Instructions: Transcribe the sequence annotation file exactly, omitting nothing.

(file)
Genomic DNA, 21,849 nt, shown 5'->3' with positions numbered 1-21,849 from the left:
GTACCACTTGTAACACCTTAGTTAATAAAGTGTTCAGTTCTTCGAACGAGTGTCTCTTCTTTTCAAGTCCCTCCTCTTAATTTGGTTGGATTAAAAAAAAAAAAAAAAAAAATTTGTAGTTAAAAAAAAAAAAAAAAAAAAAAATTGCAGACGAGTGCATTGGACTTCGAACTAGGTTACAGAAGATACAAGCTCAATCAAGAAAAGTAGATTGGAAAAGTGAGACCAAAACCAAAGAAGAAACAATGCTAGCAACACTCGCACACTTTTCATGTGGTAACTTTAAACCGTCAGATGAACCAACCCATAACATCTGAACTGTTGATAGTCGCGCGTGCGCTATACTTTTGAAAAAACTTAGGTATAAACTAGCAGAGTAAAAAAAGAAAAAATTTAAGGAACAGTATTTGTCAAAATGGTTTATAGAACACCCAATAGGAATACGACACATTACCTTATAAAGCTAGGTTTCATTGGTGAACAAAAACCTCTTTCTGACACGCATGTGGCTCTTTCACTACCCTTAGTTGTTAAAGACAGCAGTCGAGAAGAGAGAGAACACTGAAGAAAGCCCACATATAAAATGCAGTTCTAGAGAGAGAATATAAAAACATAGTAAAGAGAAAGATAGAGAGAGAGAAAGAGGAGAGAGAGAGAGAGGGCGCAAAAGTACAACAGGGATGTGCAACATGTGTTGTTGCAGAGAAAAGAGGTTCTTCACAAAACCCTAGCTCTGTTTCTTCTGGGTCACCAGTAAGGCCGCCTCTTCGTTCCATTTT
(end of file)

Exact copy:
Genomic DNA, 21,849 nt, shown 5'->3' with positions numbered 1-21,849 from the left:
GTACCACTTGTAACACCTTAGTTAATAAAGTGTTCAGTTCTTCGAACGAGTGTCTCTTCTTTTCAAGTCCCTCCTCTTAATTTGGTTGGATTAAAAAAAAAAAAAAAAAAAATTTGTAGTTAAAAAAAAAAAAAAAAAAAAAAATTGCAGACGAGTGCATTGGACTTCGAACTAGGTTACAGAAGATACAAGCTCAATCAAGAAAAGTAGATTGGAAAAGTGAGACCAAAACCAAAGAAGAAACAATGCTAGCAACACTCGCACACTTTTCATGTGGTAACTTTAAACCGTCAGATGAACCAACCCATAACATCTGAACTGTTGATAGTCGCGCGTGCGCTATACTTTTGAAAAAACTTAGGTATAAACTAGCAGAGTAAAAAAAGAAAAAATTTAAGGAACAGTATTTGTCAAAATGGTTTATAGAACACCCAATAGGAATACGACACATTACCTTATAAAGCTAGGTTTCATTGGTGAACAAAAACCTCTTTCTGACACGCATGTGGCTCTTTCACTACCCTTAGTTGTTAAAGACAGCAGTCGAGAAGAGAGAGAACACTGAAGAAAGCCCACATATAAAATGCAGTTCTAGAGAGAGAATATAAAAACATAGTAAAGAGAAAGATAGAGAGAGAGAAAGAGGAGAGAGAGAGAGAGGGCGCAAAAGTACAACAGGGATGTGCAACATGTGTTGTTGCAGAGAAAAGAGGTTCTTCACAAAACCCTAGCTCTGTTTCTTCTGGGTCACCAGTAAGGCCGCCTCTTCGTTCCATTTT